Healthy Life - Cognitive Behaviour Therapy (CBT) explained
Cognitive Behaviour Therapy (CBT)
CBT is recommended by the National Institute of Clinical Excellence as a first-line treatment for many psychological disorders such as depression and anxiety. Michael Neenen, an author and expert on CBT, explains how it works, and how clients learn how to become self-therapists.
Cognitive Behaviour Therapy (CBT) starts from the premise that how we think about events has a powerful influence on how we feel about them and consequently how it affects our behaviour. For example, two men are rejected by the same woman: the first man sees this as further evidence of his worthlessness, becomes depressed and withdraws from social activity while the second man, though acutely disappointed (‘It’s a bump in the road, not the end of it’), seeks out further romantic opportunities. This individual variation to the same event depends on how it is interpreted. While the CBT model is relatively straightforward to understand it doesn’t follow that clients will always find it easy to grasp and put into practice.
CBT helps clients to identify, examine and change their self-defeating thinking and counterproductive behaviour in order to manage better their emotional upsets. Problems are discussed and clarified and specific, concrete goals are established against which to measure progress. The main focus is on how problems are being maintained rather than on how they were acquired (though links are made between past and present). Clients are encouraged to test their beliefs and behaviour in order to stimulate new ways of tackling their problems. Much of this work is carried out between therapy sessions as part of the clients developing role as a self-therapist. Towards the end of therapy, relapse prevention plans are drawn up to help clients tackle future difficulties that might arise.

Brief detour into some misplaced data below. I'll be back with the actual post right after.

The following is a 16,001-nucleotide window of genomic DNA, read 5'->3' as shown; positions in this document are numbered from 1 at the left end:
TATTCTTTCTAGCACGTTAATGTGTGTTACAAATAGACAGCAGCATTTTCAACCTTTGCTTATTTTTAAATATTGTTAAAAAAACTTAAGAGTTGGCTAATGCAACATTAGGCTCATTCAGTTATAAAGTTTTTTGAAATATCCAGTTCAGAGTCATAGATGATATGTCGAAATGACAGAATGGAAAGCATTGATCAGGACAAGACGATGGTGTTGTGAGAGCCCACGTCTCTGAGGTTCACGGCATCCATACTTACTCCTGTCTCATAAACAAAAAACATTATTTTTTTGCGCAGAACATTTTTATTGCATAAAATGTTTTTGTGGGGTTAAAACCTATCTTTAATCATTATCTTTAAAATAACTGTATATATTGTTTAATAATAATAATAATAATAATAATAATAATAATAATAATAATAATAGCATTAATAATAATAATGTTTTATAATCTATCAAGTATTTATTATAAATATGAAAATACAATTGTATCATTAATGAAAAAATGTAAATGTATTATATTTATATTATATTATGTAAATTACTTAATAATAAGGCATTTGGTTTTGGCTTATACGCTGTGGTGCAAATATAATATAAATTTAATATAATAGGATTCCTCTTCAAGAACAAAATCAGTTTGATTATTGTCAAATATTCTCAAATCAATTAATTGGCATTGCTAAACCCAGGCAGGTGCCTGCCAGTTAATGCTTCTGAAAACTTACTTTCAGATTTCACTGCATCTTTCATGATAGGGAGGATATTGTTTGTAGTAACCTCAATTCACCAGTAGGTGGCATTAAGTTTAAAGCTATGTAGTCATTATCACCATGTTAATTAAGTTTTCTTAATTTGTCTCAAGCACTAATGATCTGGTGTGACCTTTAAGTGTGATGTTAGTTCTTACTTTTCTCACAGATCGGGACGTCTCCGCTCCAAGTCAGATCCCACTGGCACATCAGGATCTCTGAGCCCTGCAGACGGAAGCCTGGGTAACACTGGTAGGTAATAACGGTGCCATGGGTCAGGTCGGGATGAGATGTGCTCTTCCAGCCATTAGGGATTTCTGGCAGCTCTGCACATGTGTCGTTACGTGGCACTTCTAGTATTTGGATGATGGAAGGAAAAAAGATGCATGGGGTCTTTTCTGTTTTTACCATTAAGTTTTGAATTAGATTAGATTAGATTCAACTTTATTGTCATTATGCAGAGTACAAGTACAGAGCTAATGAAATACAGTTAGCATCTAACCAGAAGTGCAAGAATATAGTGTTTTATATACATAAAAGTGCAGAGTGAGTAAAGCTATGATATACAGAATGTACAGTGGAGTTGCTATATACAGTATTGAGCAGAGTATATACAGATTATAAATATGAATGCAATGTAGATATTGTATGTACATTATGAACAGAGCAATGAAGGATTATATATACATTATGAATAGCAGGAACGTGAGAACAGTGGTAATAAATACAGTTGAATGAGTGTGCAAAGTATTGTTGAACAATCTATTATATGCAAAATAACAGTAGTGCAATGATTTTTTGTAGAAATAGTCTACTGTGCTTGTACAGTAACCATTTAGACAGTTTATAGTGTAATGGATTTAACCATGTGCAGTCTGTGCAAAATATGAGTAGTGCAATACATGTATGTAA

A tremendous amount of research has been carried out into demonstrating the effectiveness of CBT. The recent National Institute of Clinical Excellence (NICE) guidelines for treating psychological disorders (e.g. depression, anxiety) made CBT the first-line treatment for many of them because of this impressive research record. Of course, not all clients will be suitable for or want CBT and the CB therapist will refer them elsewhere.
Cognitive Behavioural Therapist & Life Coach